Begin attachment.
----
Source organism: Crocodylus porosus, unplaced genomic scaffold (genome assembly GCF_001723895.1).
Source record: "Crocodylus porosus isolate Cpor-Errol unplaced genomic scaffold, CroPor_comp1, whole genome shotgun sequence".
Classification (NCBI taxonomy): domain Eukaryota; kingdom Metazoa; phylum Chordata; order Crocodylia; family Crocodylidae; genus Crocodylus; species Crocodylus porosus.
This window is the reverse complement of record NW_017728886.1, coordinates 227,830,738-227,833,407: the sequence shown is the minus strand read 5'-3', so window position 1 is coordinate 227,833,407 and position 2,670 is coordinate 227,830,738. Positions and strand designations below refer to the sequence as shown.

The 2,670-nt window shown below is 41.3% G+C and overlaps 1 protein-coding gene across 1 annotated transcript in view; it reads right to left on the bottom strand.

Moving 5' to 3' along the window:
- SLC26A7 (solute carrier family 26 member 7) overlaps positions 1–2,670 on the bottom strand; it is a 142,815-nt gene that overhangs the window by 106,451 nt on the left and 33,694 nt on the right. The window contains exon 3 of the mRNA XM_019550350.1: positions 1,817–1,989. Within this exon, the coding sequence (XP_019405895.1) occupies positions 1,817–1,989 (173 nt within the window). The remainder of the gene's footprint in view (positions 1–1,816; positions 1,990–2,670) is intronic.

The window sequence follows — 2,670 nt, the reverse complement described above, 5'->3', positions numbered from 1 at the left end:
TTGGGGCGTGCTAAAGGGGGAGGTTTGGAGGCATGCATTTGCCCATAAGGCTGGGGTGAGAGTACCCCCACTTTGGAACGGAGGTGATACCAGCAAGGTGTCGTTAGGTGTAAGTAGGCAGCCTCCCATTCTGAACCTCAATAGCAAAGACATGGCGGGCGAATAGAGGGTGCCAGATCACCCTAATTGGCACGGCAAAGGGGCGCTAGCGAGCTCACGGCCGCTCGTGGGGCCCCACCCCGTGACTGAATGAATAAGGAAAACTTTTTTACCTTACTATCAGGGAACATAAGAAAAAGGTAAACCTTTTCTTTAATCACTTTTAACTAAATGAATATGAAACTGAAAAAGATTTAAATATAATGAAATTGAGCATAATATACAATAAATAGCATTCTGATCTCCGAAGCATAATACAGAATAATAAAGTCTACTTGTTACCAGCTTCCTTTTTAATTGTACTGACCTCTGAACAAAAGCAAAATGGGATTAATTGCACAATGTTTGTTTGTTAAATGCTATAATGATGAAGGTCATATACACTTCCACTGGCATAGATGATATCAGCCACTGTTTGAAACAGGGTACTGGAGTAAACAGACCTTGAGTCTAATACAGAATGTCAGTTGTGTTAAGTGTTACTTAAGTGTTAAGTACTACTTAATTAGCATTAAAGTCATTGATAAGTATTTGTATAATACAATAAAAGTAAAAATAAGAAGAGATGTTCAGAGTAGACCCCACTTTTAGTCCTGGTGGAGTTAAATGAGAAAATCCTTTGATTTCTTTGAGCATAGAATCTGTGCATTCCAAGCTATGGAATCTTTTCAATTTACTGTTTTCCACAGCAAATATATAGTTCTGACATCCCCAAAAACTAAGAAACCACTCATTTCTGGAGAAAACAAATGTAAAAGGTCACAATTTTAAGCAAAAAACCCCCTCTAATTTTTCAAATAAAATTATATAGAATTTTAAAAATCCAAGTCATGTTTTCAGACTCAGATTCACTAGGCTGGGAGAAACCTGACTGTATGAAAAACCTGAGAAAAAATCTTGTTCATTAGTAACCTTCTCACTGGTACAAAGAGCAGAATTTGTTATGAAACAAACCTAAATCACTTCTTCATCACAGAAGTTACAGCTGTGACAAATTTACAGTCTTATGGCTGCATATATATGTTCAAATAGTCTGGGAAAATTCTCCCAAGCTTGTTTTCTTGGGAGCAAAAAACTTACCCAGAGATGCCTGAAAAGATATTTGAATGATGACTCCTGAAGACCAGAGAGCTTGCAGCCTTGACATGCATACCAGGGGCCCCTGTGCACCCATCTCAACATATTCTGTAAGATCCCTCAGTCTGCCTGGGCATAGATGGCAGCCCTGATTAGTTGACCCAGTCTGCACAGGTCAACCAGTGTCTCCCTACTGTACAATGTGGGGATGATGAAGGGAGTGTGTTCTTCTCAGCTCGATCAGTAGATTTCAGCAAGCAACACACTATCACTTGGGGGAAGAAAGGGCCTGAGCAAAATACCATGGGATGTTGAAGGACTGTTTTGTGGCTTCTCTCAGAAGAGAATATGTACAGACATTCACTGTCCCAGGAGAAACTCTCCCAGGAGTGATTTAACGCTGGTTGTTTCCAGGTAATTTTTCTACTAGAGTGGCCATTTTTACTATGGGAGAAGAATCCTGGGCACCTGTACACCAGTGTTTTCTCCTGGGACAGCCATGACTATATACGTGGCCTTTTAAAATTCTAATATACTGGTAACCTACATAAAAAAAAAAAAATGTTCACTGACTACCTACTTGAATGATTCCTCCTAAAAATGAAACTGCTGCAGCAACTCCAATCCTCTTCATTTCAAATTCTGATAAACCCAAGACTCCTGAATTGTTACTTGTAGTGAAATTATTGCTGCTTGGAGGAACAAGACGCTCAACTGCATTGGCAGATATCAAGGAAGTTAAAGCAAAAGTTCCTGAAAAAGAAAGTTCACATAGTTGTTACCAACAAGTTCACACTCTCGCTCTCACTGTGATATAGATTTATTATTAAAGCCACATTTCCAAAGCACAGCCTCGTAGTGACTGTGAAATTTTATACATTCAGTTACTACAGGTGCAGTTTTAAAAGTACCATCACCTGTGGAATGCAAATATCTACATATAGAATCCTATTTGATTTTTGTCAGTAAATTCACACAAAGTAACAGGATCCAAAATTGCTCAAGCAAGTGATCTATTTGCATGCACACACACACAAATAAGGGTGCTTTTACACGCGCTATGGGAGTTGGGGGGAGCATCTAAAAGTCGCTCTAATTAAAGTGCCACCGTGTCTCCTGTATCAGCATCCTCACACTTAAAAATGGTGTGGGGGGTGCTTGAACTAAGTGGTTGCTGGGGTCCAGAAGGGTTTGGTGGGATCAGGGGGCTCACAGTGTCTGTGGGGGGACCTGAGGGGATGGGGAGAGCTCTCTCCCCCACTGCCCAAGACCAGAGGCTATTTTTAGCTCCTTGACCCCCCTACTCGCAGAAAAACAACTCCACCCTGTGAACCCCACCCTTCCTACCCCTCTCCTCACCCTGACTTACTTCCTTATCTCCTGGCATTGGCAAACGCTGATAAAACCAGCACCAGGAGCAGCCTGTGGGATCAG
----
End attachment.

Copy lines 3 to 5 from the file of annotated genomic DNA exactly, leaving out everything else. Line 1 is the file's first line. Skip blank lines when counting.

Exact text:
Classification (NCBI taxonomy): domain Eukaryota; kingdom Metazoa; phylum Chordata; order Crocodylia; family Crocodylidae; genus Crocodylus; species Crocodylus porosus.
This window is the reverse complement of record NW_017728886.1, coordinates 227,830,738-227,833,407: the sequence shown is the minus strand read 5'-3', so window position 1 is coordinate 227,833,407 and position 2,670 is coordinate 227,830,738. Positions and strand designations below refer to the sequence as shown.

The 2,670-nt window shown below is 41.3% G+C and overlaps 1 protein-coding gene across 1 annotated transcript in view; it reads right to left on the bottom strand.